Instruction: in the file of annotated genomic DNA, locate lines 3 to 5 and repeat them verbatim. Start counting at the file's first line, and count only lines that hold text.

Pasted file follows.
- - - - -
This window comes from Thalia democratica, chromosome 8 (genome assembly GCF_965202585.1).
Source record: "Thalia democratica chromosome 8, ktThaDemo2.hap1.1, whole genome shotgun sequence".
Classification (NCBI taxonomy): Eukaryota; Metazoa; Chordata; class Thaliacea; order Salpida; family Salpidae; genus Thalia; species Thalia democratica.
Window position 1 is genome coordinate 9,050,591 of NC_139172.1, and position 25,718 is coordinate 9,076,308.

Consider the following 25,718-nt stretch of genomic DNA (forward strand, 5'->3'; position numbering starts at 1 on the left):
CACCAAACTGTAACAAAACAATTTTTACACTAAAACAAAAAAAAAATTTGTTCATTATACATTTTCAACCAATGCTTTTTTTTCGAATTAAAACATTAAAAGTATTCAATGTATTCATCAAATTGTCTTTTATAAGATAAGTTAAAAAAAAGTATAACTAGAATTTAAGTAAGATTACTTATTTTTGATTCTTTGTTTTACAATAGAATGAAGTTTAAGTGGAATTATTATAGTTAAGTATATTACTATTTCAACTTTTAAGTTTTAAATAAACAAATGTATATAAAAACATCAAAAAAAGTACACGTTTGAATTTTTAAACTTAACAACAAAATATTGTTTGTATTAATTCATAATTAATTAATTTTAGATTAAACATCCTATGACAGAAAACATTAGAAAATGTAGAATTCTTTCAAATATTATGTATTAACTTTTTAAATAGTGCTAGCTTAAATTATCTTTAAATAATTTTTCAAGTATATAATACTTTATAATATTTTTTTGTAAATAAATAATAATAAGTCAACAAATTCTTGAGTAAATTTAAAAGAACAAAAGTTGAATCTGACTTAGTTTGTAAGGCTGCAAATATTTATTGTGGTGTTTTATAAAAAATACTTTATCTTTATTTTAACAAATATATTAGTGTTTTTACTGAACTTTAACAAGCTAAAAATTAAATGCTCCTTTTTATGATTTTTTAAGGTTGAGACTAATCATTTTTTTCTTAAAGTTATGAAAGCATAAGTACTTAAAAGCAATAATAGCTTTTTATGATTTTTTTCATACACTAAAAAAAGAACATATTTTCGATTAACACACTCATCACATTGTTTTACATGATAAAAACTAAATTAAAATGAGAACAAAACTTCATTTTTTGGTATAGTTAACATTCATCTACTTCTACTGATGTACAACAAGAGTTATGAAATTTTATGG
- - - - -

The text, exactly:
Classification (NCBI taxonomy): Eukaryota; Metazoa; Chordata; class Thaliacea; order Salpida; family Salpidae; genus Thalia; species Thalia democratica.
Window position 1 is genome coordinate 9,050,591 of NC_139172.1, and position 25,718 is coordinate 9,076,308.

Consider the following 25,718-nt stretch of genomic DNA (forward strand, 5'->3'; position numbering starts at 1 on the left):